Agloe, New York
Fictional copyright trap Agloe, New York, shown on a real 1998 Exxon (American map) state map of New York
|ExxonMobil Map location|
|Notable locations||New York|
Agloe, New York is a fictional place in Delaware County that became an actual landmark.
In the 1930s, General Drafting Company founder Otto G. Lindberg and an assistant, Ernest Alpers, assigned an anagram of their initials to a dirt-road intersection in the Catskill Mountains: NY 206 and Morton Hill Road, north of Roscoe, New York. Designed as a copyright trap, the "paper town" published on the General Drafting map then began to appear on Esso maps, proving the effectiveness of the trap.
In the 1950s, though, a general store was built at the intersection on the map, and was given the name Agloe General Store because the name was on the Esso maps. Later, Agloe appeared on a Rand McNally map after the mapmaker got the name of the "town" from the Delaware County administration. Eventually the store went out of business; Agloe continued to appear on maps as recently as the 1990s, but has now been deleted.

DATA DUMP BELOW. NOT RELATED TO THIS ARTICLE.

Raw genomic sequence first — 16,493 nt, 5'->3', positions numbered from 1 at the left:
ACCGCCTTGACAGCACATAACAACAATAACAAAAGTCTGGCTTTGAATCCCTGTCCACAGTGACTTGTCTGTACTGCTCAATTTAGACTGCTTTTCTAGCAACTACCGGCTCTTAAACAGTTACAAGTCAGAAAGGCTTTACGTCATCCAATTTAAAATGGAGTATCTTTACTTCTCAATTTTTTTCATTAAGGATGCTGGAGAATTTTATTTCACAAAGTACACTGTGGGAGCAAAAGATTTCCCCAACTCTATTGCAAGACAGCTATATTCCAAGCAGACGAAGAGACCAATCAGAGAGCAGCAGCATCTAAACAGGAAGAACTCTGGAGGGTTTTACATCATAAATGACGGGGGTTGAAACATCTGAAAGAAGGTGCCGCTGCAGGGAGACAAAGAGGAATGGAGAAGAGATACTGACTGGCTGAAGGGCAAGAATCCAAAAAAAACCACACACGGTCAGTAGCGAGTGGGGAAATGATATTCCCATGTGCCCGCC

- Lackie, John (25 November 2006). "Copyright traps". New Scientist (The Word ed.) 192 (2574): 62. doi:10.1016/S0262-4079(06)60797-5. Archived from the original on 13 October 2008. Retrieved 2008-09-01.
- Jacobsen, Pamela D. (November 30, 1999). "-The Home Forum, Kid Space". Can you spot a town that isn't?. The Christian Science Monitor. p. 23.
- Byrne, Ian (19 March 2006). "Errors on road maps(2)". Petrol Maps. ianbyrne.free-online.co.uk. Archived from the original on 28 September 2008. Retrieved 2008-09-01.